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China's 3G drive prompts industry maneuvering

Posted: 23 Apr 2003 ?? ?Print Version ?Bookmark and Share

Keywords:china mobile? td-scdma? mobile phone?

No one should wonder any longer whether China's third-generation (3G) mobile standard will see the light of day: It will. The question now is whether enough of China will embrace the spec to make its pursuit worthwhile. But the companies willing to answer in the affirmative are multiplying by the month.

Mobile-industry players that have hedged their bets against China's TD-SCDMA (time-division synchronous code-division multiple access) include such offshore companies as Nokia (the biggest booster of wideband CDMA), Motorola, LG Telecom, Philips Semiconductors, Samsung Electronics, and STMicroelectronics. Within China, Datang Mobile, ZTE, and UTStarcom are moving on TD-SCDMA.

China Mobile, China's largest telecom provider and largest user of GSM/General Packet Radio Service networks, reportedly has completed voice tests for the spec in Sichuan province. Datang Mobile said the trial runs, which took place in Chengdu and Chongqing, used Datang's network equipment and software. Datang called the tests "preliminary" and said real-world scenarios might be the next step with further support from operators.

So it seems that, slowly, the dark horse of 3G mobile standards is gaining traction here. It's not surprising. A country that is largely devoid of any significant intellectual property (IP) in the electronics segment isn't about to pass up a chance to make its mark in an industry where it commands the greatest amount of global users - now at about 200 million and counting. China missed out on royalties from 2G and 2.5G; it doesn't intend to repeat the mistake with 3G.

The China government - despite the fast-paced transitions in the country over the past two decades - hasn't kicked the habit of centralized planning, and it remains reluctant to give up influence as China transitions to a market economy. So the government will try its best to engineer a niche and create demand for TD-SCDMA.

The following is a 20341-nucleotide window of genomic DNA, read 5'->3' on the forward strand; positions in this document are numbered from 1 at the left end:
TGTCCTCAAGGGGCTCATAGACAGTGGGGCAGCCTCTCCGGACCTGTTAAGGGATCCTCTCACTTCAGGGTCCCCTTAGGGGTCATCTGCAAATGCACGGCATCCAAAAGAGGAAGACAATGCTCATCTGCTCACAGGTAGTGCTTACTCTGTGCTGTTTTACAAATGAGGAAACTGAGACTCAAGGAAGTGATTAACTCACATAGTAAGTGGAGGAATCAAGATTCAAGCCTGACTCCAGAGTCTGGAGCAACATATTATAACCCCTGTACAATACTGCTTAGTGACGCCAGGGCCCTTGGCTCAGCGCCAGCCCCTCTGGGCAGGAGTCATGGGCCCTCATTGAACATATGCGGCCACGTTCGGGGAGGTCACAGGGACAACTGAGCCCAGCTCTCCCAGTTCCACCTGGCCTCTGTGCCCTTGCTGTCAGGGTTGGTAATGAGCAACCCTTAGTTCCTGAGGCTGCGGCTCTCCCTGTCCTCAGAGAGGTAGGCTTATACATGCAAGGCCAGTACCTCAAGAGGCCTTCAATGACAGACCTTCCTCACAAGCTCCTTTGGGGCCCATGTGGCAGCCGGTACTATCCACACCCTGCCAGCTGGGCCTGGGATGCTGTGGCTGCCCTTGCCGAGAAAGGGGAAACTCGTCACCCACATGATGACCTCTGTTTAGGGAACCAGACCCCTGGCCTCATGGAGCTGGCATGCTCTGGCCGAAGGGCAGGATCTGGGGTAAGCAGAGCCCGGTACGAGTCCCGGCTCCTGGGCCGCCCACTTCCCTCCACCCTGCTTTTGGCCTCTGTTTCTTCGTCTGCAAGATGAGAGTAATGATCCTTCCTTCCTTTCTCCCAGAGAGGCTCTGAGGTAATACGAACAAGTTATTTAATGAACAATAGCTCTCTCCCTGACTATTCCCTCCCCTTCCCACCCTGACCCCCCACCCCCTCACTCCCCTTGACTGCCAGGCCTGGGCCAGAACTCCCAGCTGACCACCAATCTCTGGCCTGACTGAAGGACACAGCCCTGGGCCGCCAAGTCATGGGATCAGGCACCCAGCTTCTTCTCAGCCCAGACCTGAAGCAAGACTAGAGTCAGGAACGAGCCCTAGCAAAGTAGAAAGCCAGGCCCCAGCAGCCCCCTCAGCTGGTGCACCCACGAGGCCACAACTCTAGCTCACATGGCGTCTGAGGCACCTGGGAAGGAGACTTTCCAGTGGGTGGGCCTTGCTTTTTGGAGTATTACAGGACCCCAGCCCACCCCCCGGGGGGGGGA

The fact that more than a dozen companies are working on a spruced-up specification that crashed and burned in Europe several years ago is proof of the power of that influence.

Indeed, China (in concert with early spec developer Siemens AG) has spent several years fine-tuning TD-SCDMA, which has joined W-CDMA and cdma2000 on the short list of 3G standards approved by the International Telecommunication Union. Backers said TD-SCDMA is cheaper to deploy and more bandwidth-efficient than the two other standards - attributes that would suit it to deployment in China's dense cities.

Soon after Siemens lost the battle to make TD-SCDMA a standard in Europe, it found a new patron in China, which quickly adopted the technology. The sometimes overly exuberant government-controlled media in the country have even reassigned paternity: Instead of Siemens, now it is Li Shi-he, the CTO of Datang Mobile, who is the "father of TD-SCDMA."

For Datang, a state-owned enterprise with close ties to the China Academy of Telecommunications Technology, the success of the standard is the company's chance to make it big. With some IP up its sleeve and the blessing of Beijing, Datang is becoming a major player in the Chinese telecom industry.

But the attraction may be only skin-deep. TD-SCDMA will doubtless emerge from the lab, but its ultimate status in the market will depend on how fast it does so.

"It will be tough," said Johan Pross, CEO of the newly formed T3G, a joint venture among Philips, Datang and Samsung that is developing silicon and handsets. "I know what it takes to implement a standard. We must be fast, fast, fast, or we will not get market share, because other competitors" - namely, W-CDMA and cdma2000 - "are there with proven technology."

So far, the government has held back on issuing 3G licenses. The reason, officials said, is to give the market more time to develop business models for the next-generation technology. Conveniently, it also gives more time to companies developing TD-SCDMA offerings. But licenses must be issued next year, at the latest, or China risks dampening the market for 3G and delaying increased competition in the mobile operator market.

"Next year will be very important," said Wei Shaojun, president of Datang Telecom Technology Co., a sister company to Datang Mobile that is also pursuing W-CDMA technology.

For the betting public, early odds are that more than a million Chinese will be using TSM (the 2G precursor to TD-SCDMA) next year and that perhaps 10 million will being using the real thing within a few years.

Today, though, that would be less than 5 percent of the mobile market.

- Mike Clendenin

EE Times

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